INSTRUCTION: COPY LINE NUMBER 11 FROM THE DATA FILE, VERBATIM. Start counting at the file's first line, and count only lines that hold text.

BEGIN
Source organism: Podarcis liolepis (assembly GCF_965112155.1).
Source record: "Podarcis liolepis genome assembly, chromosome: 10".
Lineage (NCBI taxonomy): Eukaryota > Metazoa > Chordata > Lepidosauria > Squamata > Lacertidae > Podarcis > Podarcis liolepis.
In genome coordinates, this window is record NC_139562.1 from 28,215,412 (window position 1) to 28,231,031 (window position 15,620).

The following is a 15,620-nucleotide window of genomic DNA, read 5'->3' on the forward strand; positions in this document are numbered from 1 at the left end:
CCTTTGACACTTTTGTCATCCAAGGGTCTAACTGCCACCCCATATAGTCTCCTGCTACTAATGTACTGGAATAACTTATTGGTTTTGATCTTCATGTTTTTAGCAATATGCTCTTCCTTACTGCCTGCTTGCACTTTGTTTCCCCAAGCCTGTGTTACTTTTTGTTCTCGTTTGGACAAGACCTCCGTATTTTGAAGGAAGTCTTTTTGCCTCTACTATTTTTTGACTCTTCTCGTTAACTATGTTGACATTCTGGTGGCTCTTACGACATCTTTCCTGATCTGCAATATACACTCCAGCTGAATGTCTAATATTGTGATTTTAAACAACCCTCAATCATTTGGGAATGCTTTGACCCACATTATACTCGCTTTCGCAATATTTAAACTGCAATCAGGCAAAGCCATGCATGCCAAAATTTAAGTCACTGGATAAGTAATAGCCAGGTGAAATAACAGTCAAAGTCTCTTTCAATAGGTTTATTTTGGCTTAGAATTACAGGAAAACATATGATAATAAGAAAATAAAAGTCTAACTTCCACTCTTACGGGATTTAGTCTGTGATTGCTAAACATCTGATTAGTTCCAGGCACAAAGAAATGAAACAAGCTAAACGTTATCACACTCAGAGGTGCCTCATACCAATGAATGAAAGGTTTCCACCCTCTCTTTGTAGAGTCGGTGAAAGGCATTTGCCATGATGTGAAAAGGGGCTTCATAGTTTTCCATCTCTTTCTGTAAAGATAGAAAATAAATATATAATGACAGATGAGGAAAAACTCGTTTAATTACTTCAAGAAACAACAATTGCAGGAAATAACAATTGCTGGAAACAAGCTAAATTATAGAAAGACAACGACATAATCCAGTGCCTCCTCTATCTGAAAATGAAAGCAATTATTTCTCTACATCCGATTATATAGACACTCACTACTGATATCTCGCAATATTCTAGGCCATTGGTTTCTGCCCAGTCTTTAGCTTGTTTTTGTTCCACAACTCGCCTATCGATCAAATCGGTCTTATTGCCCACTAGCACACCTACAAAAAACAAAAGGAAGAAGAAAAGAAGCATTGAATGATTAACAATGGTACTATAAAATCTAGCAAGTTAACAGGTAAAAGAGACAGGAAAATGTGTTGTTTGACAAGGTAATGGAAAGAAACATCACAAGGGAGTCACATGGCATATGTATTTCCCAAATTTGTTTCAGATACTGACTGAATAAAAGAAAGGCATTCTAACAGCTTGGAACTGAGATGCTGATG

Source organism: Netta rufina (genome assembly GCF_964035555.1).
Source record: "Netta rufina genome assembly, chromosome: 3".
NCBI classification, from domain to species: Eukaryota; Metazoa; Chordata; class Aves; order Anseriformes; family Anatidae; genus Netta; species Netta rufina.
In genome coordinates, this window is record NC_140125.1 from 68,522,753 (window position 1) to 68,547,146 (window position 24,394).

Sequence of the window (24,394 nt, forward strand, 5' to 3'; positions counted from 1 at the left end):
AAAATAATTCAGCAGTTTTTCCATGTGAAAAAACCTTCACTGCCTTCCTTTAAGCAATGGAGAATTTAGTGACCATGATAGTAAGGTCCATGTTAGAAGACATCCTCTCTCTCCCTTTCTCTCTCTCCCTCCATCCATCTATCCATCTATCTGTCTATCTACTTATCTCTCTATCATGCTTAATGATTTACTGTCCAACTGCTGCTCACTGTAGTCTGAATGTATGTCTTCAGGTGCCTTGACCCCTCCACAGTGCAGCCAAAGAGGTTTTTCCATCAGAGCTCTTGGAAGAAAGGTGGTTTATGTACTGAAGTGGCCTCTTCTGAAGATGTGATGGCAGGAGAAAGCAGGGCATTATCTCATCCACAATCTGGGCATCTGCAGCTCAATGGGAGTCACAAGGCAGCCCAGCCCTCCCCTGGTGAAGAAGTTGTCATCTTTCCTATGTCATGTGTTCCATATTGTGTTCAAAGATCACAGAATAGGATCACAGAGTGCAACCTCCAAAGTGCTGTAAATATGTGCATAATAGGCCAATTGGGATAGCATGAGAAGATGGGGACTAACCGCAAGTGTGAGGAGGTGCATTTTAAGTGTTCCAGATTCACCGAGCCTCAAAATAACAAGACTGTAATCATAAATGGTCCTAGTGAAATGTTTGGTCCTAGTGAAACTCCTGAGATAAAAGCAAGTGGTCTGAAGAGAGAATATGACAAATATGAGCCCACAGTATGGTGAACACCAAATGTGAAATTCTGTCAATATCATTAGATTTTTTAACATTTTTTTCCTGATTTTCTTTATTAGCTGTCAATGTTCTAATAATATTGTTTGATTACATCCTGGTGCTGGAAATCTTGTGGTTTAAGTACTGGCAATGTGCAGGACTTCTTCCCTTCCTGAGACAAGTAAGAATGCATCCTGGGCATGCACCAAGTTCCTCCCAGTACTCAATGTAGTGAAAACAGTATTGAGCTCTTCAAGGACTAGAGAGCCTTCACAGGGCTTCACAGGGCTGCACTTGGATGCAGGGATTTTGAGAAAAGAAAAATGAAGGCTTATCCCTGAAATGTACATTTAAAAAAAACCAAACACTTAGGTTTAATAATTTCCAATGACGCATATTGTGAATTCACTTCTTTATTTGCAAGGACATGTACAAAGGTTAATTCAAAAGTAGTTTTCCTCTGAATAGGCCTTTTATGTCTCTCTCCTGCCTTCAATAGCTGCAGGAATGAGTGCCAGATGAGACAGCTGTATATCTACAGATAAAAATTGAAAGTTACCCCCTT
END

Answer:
Sequence of the window (24,394 nt, forward strand, 5' to 3'; positions counted from 1 at the left end):